Price & Promotion

Price

The low price of alcohol is a key driver in our drinking culture.

Evidence clearly shows that increasing the price of alcohol can reduce consumption across all drinkers, and especially among harmful drinkers.

If you had to choose one strategy to reduce alcohol-related harm, this would be it.

Price can be altered through a number of ways:

  • Increasing the excise tax on alcohol
  • Setting a floor price for which alcohol can be sold (also called Minimum Unit Pricing)
  • Prohibiting or restricting alcohol promotions (e.g. happy hours, discounts)
  • Reducing the density of liquor outlets to decrease competition

Promotion (including supermarket areas of alcohol display)

Alcohol retailers use numerous strategies (including discounting and other promotions) to encourage customers to purchase their products. New Zealanders buy a large proportion of their alcohol when it is being discounted.

New Zealand's new liquor laws require that all supermarkets and grocery stores desribe one area within their stores where alcohol will be displayed and promoted.

In this section, you will learn more about the importance of increasing the price of alcohol and reducing the promotion of alcohol. By advocating for price increases, you can make the biggest difference to alcohol harm in your community for generations to come.

Increasing the price of alcohol is one of the most effective strategies to reduce alcohol use and harm. Community efforts are essential to build public support for increasing excise taxes and imposing a floor price on alcohol beverages.

Of all strategies to reduce alcohol harm, this would be the most important.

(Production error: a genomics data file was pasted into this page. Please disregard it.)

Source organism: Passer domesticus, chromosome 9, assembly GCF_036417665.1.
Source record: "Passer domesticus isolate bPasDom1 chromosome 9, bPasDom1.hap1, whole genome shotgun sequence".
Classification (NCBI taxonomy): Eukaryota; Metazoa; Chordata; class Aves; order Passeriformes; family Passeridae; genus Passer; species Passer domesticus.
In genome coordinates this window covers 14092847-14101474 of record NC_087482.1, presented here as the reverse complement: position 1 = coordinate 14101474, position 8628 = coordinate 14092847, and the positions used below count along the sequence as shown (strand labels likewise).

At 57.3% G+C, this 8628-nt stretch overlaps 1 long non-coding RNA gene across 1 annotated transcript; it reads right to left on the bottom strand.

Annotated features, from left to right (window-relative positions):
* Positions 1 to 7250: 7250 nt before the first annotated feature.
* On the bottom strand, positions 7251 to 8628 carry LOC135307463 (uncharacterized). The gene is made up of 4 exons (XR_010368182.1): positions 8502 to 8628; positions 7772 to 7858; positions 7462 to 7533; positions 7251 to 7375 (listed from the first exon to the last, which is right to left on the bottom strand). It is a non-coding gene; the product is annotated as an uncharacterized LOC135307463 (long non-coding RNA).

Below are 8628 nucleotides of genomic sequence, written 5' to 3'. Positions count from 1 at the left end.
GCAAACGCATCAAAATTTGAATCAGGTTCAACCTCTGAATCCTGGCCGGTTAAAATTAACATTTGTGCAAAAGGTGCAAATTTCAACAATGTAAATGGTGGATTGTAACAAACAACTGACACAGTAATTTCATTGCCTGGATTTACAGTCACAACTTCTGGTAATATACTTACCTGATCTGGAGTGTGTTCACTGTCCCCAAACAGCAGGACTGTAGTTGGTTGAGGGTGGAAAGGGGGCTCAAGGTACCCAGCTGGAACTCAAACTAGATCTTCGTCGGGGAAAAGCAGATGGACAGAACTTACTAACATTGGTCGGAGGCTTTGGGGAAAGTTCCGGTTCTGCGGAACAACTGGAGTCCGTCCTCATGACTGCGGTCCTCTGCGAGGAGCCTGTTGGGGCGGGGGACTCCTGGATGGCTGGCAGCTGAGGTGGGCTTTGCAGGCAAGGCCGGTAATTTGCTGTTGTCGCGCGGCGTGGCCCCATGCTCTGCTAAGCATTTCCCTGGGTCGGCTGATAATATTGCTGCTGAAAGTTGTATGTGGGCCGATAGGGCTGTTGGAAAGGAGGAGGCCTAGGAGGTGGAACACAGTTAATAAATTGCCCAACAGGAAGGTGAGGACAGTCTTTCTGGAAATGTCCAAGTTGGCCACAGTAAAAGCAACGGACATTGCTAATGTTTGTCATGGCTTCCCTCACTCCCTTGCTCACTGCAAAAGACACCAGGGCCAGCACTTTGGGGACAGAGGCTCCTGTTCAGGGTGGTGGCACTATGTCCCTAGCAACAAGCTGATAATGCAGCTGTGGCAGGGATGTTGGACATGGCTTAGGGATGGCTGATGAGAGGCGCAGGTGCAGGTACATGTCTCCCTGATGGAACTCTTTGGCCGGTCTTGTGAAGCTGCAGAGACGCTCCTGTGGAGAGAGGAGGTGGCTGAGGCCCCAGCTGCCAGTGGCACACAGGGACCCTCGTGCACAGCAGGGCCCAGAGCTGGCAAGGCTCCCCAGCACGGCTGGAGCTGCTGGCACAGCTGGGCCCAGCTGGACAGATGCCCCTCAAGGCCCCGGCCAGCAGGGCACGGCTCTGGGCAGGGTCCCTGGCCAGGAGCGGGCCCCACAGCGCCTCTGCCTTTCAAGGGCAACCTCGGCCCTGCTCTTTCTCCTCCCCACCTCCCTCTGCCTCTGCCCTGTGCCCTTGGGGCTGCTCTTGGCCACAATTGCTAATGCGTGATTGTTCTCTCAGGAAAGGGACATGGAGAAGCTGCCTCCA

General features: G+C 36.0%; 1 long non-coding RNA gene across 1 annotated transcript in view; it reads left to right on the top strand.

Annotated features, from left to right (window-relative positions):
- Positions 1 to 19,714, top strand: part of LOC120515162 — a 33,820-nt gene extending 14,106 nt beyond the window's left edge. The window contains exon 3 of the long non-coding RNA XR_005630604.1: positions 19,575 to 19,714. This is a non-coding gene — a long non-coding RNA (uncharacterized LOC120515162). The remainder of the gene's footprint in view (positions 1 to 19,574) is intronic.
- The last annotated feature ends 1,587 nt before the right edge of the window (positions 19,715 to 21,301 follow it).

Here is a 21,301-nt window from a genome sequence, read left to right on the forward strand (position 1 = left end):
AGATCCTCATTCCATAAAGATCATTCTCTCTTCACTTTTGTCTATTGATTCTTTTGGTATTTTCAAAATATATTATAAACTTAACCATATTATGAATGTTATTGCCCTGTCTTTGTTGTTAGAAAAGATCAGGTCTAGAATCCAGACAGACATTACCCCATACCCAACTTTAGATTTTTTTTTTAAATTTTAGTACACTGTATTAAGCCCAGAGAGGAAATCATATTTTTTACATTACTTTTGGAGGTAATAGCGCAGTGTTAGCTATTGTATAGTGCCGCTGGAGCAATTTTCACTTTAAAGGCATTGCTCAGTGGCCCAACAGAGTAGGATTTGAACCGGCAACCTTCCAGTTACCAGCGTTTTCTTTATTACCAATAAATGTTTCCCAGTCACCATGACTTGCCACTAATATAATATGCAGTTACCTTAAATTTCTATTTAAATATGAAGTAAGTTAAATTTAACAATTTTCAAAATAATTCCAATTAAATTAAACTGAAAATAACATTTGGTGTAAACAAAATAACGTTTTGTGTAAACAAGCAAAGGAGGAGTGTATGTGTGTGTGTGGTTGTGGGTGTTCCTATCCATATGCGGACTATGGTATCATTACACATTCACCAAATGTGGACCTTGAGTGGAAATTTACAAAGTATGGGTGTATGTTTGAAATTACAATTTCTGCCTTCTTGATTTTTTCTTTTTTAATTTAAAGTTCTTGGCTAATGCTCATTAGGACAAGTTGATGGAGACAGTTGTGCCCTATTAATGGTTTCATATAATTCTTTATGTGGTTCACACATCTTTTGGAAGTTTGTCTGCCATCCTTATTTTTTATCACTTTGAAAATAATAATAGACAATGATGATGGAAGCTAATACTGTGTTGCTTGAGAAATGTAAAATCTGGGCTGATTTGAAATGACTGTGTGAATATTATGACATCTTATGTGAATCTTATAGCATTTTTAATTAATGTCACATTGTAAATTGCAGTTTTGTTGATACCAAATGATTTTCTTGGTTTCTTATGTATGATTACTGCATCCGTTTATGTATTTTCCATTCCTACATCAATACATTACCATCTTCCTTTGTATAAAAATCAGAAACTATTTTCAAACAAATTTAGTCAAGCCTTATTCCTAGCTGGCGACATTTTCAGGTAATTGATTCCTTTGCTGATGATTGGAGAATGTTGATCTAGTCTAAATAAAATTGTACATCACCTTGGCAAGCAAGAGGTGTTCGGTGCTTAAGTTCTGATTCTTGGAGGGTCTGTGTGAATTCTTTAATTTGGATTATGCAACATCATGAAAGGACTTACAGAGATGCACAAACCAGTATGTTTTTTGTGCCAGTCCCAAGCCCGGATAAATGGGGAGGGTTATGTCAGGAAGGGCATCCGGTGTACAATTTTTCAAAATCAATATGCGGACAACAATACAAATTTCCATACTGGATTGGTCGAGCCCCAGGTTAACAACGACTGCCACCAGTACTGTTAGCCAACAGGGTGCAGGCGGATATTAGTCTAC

The affordability of alcohol (i.e. price of alcohol relative to income) in our country has been increasing over time.  This section explains why community action on price is so important to reduce harm, particularly to those most vulnerable.

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Alcohol companies and licensed premises use a vast number of promotional strategies to get customers to buy their products. 

The use of discounts has a huge effect on alcohol purchases. This especially occurs at off-licences (supermarkets, bottle stores, etc) but also in bars and restauraunts ('happy hours', etc).

This section helps you to learn more about the promotions used to encourage purchases and how you can assist to ensure persons and companies promoting alcohol are abiding by the law. You can also take action to toughen the restrictions on promotion.

BACKGROUND GET PREPARED TAKE ACTION CASE STUDY

Supermarkets are one the most common places to purchase alcohol, particularly wine. When alcohol came into New Zealand supermarkets in 1989 (wine) and 1999 (beer), the alcohol retail landscape changed overnight. Wine consumption has now doubled and children continue to be exposed to alcohol marketing in these outlets. Even bottle stores buy their alcohol from supermarkets, given their low prices.

Our laws restrict the exposure to alcohol in supermarkets - alcohol must be displayed in a single area. Use this section to help you take action in relation to the promotion and exposure to alcohol in these everyday settings.

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